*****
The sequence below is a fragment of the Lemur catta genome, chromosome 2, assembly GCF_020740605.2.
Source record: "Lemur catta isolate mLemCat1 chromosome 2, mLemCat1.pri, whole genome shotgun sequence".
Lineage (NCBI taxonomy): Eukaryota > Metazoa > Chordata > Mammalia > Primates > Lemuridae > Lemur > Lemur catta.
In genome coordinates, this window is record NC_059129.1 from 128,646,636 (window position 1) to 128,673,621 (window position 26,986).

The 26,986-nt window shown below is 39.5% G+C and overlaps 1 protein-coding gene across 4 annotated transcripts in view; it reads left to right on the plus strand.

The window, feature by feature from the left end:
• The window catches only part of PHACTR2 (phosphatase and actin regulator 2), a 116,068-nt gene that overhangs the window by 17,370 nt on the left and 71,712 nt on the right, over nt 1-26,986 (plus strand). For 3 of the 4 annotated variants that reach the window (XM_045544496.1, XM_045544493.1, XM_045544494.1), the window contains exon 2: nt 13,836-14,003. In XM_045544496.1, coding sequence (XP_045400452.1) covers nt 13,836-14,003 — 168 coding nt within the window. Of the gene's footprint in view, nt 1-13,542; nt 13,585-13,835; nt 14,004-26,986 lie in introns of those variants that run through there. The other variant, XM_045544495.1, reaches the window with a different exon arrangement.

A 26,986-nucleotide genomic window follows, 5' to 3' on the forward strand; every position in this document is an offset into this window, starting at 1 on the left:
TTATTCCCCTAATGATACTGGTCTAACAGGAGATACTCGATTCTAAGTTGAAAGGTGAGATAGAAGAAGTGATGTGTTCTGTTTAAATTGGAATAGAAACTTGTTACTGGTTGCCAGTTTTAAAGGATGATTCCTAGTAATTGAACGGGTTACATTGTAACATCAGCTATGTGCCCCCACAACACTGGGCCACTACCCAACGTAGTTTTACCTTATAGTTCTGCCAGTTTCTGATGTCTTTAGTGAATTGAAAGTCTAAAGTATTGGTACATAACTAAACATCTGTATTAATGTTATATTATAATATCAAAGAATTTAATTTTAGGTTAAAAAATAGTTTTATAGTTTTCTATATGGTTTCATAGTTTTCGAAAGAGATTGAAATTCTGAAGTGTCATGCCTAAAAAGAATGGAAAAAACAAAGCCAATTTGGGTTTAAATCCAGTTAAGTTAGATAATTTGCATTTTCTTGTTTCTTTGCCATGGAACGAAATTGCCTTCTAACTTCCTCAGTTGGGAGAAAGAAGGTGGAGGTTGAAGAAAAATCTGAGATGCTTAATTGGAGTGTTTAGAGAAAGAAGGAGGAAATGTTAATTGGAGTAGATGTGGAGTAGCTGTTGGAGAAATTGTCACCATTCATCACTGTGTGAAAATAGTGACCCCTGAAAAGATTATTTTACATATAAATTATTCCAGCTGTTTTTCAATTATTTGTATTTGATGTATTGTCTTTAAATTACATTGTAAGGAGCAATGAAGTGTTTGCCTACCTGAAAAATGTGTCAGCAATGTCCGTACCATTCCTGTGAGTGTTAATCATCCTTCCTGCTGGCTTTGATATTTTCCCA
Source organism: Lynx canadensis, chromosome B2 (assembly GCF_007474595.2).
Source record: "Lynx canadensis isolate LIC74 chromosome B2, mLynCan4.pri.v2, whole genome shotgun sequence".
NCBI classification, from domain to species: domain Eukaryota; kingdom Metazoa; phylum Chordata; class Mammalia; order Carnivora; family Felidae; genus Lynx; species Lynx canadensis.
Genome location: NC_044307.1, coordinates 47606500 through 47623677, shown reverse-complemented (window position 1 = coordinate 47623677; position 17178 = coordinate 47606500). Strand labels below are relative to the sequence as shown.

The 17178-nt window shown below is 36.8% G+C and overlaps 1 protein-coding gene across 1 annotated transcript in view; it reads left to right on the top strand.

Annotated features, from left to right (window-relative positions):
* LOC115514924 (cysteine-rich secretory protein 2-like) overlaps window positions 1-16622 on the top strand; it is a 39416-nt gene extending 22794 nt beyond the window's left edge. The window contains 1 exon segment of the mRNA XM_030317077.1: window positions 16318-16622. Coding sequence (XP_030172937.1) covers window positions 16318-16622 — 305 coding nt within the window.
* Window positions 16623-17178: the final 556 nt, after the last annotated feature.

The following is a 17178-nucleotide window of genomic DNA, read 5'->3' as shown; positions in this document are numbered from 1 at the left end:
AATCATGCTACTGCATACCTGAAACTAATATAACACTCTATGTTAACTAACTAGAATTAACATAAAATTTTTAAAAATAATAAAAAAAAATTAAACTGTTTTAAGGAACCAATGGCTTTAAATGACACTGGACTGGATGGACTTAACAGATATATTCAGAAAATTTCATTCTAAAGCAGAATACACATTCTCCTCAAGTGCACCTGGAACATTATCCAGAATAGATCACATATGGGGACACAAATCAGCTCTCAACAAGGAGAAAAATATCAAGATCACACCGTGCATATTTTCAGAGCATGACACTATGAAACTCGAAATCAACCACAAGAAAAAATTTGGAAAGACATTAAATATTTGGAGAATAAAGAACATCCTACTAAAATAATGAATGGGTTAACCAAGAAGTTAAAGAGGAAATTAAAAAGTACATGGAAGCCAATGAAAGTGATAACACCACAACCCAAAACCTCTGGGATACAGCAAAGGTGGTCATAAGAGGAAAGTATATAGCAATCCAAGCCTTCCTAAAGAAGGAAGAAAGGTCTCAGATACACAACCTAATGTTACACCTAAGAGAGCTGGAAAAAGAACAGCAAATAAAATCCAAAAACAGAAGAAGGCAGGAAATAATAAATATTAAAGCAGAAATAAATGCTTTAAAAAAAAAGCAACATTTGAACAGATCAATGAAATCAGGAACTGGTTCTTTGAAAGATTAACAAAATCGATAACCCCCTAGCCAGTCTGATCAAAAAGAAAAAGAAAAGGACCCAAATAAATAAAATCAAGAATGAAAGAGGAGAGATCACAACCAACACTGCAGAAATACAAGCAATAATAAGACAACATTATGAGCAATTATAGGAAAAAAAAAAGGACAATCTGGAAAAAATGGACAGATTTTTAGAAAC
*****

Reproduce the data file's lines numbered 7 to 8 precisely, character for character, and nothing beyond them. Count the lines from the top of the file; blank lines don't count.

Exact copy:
• The window catches only part of PHACTR2 (phosphatase and actin regulator 2), a 116,068-nt gene that overhangs the window by 17,370 nt on the left and 71,712 nt on the right, over nt 1-26,986 (plus strand). For 3 of the 4 annotated variants that reach the window (XM_045544496.1, XM_045544493.1, XM_045544494.1), the window contains exon 2: nt 13,836-14,003. In XM_045544496.1, coding sequence (XP_045400452.1) covers nt 13,836-14,003 — 168 coding nt within the window. Of the gene's footprint in view, nt 1-13,542; nt 13,585-13,835; nt 14,004-26,986 lie in introns of those variants that run through there. The other variant, XM_045544495.1, reaches the window with a different exon arrangement.

A 26,986-nucleotide genomic window follows, 5' to 3' on the forward strand; every position in this document is an offset into this window, starting at 1 on the left: